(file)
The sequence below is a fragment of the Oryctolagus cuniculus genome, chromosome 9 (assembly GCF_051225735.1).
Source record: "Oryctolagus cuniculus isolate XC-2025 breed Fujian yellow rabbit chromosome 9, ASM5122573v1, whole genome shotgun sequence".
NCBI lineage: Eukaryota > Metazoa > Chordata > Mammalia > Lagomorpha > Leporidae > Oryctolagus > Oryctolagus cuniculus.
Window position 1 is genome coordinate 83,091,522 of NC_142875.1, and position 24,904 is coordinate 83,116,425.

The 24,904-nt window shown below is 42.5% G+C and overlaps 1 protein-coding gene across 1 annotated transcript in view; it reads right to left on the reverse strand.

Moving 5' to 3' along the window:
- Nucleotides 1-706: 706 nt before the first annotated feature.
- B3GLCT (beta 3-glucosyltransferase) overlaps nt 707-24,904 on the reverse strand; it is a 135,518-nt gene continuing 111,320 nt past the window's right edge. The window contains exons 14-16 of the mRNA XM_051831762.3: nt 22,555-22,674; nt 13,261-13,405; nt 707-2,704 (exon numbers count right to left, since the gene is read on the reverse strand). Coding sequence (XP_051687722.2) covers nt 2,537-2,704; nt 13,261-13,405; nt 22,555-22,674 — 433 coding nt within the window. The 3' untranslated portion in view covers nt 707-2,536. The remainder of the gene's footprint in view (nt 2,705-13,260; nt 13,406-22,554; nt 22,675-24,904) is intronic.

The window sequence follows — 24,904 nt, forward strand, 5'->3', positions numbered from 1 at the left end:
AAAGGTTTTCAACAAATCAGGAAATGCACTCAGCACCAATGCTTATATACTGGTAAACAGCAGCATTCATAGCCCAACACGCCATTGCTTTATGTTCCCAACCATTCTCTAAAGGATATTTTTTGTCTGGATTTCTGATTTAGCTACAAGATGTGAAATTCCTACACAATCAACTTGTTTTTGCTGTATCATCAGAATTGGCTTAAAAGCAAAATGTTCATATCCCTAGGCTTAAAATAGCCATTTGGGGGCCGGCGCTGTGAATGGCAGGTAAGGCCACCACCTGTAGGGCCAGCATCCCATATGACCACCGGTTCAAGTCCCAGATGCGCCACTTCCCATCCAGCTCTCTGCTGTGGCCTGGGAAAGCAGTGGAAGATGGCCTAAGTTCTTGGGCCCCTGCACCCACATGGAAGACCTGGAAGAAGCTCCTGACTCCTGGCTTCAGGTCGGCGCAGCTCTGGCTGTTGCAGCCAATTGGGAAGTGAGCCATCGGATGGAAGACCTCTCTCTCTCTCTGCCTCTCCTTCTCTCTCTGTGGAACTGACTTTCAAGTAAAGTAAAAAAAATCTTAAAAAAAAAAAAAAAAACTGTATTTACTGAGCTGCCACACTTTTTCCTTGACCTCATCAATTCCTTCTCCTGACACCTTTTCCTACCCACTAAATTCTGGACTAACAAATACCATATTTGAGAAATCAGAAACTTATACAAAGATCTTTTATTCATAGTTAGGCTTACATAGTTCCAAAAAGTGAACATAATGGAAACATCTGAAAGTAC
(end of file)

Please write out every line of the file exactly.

The sequence below is a fragment of the Oryctolagus cuniculus genome, chromosome 9 (assembly GCF_051225735.1).
Source record: "Oryctolagus cuniculus isolate XC-2025 breed Fujian yellow rabbit chromosome 9, ASM5122573v1, whole genome shotgun sequence".
NCBI lineage: Eukaryota > Metazoa > Chordata > Mammalia > Lagomorpha > Leporidae > Oryctolagus > Oryctolagus cuniculus.
Window position 1 is genome coordinate 83,091,522 of NC_142875.1, and position 24,904 is coordinate 83,116,425.

The 24,904-nt window shown below is 42.5% G+C and overlaps 1 protein-coding gene across 1 annotated transcript in view; it reads right to left on the reverse strand.

Moving 5' to 3' along the window:
- Nucleotides 1-706: 706 nt before the first annotated feature.
- B3GLCT (beta 3-glucosyltransferase) overlaps nt 707-24,904 on the reverse strand; it is a 135,518-nt gene continuing 111,320 nt past the window's right edge. The window contains exons 14-16 of the mRNA XM_051831762.3: nt 22,555-22,674; nt 13,261-13,405; nt 707-2,704 (exon numbers count right to left, since the gene is read on the reverse strand). Coding sequence (XP_051687722.2) covers nt 2,537-2,704; nt 13,261-13,405; nt 22,555-22,674 — 433 coding nt within the window. The 3' untranslated portion in view covers nt 707-2,536. The remainder of the gene's footprint in view (nt 2,705-13,260; nt 13,406-22,554; nt 22,675-24,904) is intronic.

The window sequence follows — 24,904 nt, forward strand, 5'->3', positions numbered from 1 at the left end:
AAAGGTTTTCAACAAATCAGGAAATGCACTCAGCACCAATGCTTATATACTGGTAAACAGCAGCATTCATAGCCCAACACGCCATTGCTTTATGTTCCCAACCATTCTCTAAAGGATATTTTTTGTCTGGATTTCTGATTTAGCTACAAGATGTGAAATTCCTACACAATCAACTTGTTTTTGCTGTATCATCAGAATTGGCTTAAAAGCAAAATGTTCATATCCCTAGGCTTAAAATAGCCATTTGGGGGCCGGCGCTGTGAATGGCAGGTAAGGCCACCACCTGTAGGGCCAGCATCCCATATGACCACCGGTTCAAGTCCCAGATGCGCCACTTCCCATCCAGCTCTCTGCTGTGGCCTGGGAAAGCAGTGGAAGATGGCCTAAGTTCTTGGGCCCCTGCACCCACATGGAAGACCTGGAAGAAGCTCCTGACTCCTGGCTTCAGGTCGGCGCAGCTCTGGCTGTTGCAGCCAATTGGGAAGTGAGCCATCGGATGGAAGACCTCTCTCTCTCTCTGCCTCTCCTTCTCTCTCTGTGGAACTGACTTTCAAGTAAAGTAAAAAAAATCTTAAAAAAAAAAAAAAAAACTGTATTTACTGAGCTGCCACACTTTTTCCTTGACCTCATCAATTCCTTCTCCTGACACCTTTTCCTACCCACTAAATTCTGGACTAACAAATACCATATTTGAGAAATCAGAAACTTATACAAAGATCTTTTATTCATAGTTAGGCTTACATAGTTCCAAAAAGTGAACATAATGGAAACATCTGAAAGTAC